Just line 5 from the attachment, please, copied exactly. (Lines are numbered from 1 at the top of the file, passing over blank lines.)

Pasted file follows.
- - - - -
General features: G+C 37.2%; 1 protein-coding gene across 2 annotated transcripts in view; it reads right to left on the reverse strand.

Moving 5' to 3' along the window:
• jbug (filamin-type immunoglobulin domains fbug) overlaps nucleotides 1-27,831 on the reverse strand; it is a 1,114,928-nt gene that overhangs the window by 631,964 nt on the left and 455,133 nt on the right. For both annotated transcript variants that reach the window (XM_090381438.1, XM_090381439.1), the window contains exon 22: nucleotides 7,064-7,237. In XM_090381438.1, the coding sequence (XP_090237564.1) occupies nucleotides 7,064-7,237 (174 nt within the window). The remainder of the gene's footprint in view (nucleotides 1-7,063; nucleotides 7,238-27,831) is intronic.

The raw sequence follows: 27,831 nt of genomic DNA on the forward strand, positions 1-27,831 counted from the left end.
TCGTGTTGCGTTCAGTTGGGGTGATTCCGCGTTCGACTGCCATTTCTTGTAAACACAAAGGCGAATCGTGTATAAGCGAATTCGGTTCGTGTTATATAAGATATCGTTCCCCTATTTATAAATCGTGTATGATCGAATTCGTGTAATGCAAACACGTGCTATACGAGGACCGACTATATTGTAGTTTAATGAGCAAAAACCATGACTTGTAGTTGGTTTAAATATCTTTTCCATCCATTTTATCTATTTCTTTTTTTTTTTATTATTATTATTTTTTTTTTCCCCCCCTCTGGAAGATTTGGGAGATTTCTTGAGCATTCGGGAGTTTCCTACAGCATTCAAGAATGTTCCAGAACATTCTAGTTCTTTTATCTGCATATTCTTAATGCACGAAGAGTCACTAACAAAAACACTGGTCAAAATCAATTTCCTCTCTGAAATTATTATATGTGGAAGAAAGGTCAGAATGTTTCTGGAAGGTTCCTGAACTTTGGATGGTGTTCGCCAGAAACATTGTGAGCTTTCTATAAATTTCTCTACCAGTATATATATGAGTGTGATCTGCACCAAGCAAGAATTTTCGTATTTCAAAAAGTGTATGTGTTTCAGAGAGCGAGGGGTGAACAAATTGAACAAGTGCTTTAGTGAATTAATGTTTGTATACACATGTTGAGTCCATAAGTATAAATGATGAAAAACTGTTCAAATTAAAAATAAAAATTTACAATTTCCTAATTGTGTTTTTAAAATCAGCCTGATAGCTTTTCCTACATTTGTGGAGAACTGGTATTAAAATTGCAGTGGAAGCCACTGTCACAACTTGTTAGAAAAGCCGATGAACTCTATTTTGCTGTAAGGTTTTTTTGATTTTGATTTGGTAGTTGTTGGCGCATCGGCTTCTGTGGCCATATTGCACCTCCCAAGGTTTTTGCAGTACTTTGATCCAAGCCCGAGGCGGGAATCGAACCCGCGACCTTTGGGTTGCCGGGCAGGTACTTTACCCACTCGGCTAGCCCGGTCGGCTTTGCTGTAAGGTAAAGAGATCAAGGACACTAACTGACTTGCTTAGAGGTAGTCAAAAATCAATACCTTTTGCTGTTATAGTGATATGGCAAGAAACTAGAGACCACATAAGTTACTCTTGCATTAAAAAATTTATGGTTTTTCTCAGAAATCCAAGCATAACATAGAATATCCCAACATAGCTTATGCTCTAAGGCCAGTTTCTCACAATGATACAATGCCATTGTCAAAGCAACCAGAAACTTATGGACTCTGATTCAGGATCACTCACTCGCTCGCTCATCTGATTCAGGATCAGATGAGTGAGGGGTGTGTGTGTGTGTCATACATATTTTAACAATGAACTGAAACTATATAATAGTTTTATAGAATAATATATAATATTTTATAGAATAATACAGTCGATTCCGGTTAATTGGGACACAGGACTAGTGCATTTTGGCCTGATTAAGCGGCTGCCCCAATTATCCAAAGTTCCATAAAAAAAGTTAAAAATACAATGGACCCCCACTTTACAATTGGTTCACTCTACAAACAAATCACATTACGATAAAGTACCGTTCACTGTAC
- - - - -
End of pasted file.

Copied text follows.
TCGTGTTGCGTTCAGTTGGGGTGATTCCGCGTTCGACTGCCATTTCTTGTAAACACAAAGGCGAATCGTGTATAAGCGAATTCGGTTCGTGTTATATAAGATATCGTTCCCCTATTTATAAATCGTGTATGATCGAATTCGTGTAATGCAAACACGTGCTATACGAGGACCGACTATATTGTAGTTTAATGAGCAAAAACCATGACTTGTAGTTGGTTTAAATATCTTTTCCATCCATTTTATCTATTTCTTTTTTTTTTTATTATTATTATTTTTTTTTTCCCCCCCTCTGGAAGATTTGGGAGATTTCTTGAGCATTCGGGAGTTTCCTACAGCATTCAAGAATGTTCCAGAACATTCTAGTTCTTTTATCTGCATATTCTTAATGCACGAAGAGTCACTAACAAAAACACTGGTCAAAATCAATTTCCTCTCTGAAATTATTATATGTGGAAGAAAGGTCAGAATGTTTCTGGAAGGTTCCTGAACTTTGGATGGTGTTCGCCAGAAACATTGTGAGCTTTCTATAAATTTCTCTACCAGTATATATATGAGTGTGATCTGCACCAAGCAAGAATTTTCGTATTTCAAAAAGTGTATGTGTTTCAGAGAGCGAGGGGTGAACAAATTGAACAAGTGCTTTAGTGAATTAATGTTTGTATACACATGTTGAGTCCATAAGTATAAATGATGAAAAACTGTTCAAATTAAAAATAAAAATTTACAATTTCCTAATTGTGTTTTTAAAATCAGCCTGATAGCTTTTCCTACATTTGTGGAGAACTGGTATTAAAATTGCAGTGGAAGCCACTGTCACAACTTGTTAGAAAAGCCGATGAACTCTATTTTGCTGTAAGGTTTTTTTGATTTTGATTTGGTAGTTGTTGGCGCATCGGCTTCTGTGGCCATATTGCACCTCCCAAGGTTTTTGCAGTACTTTGATCCAAGCCCGAGGCGGGAATCGAACCCGCGACCTTTGGGTTGCCGGGCAGGTACTTTACCCACTCGGCTAGCCCGGTCGGCTTTGCTGTAAGGTAAAGAGATCAAGGACACTAACTGACTTGCTTAGAGGTAGTCAAAAATCAATACCTTTTGCTGTTATAGTGATATGGCAAGAAACTAGAGACCACATAAGTTACTCTTGCATTAAAAAATTTATGGTTTTTCTCAGAAATCCAAGCATAACATAGAATATCCCAACATAGCTTATGCTCTAAGGCCAGTTTCTCACAATGATACAATGCCATTGTCAAAGCAACCAGAAACTTATGGACTCTGATTCAGGATCACTCACTCGCTCGCTCATCTGATTCAGGATCAGATGAGTGAGGGGTGTGTGTGTGTGTCATACATATTTTAACAATGAACTGAAACTATATAATAGTTTTATAGAATAATATATAATATTTTATAGAATAATACAGTCGATTCCGGTTAATTGGGACACAGGACTAGTGCATTTTGGCCTGATTAAGCGGCTGCCCCAATTATCCAAAGTTCCATAAAAAAAGTTAAAAATACAATGGACCCCCACTTTACAATTGGTTCACTCTACAAACAAATCACATTACGATAAAGTACCGTTCACTGTAC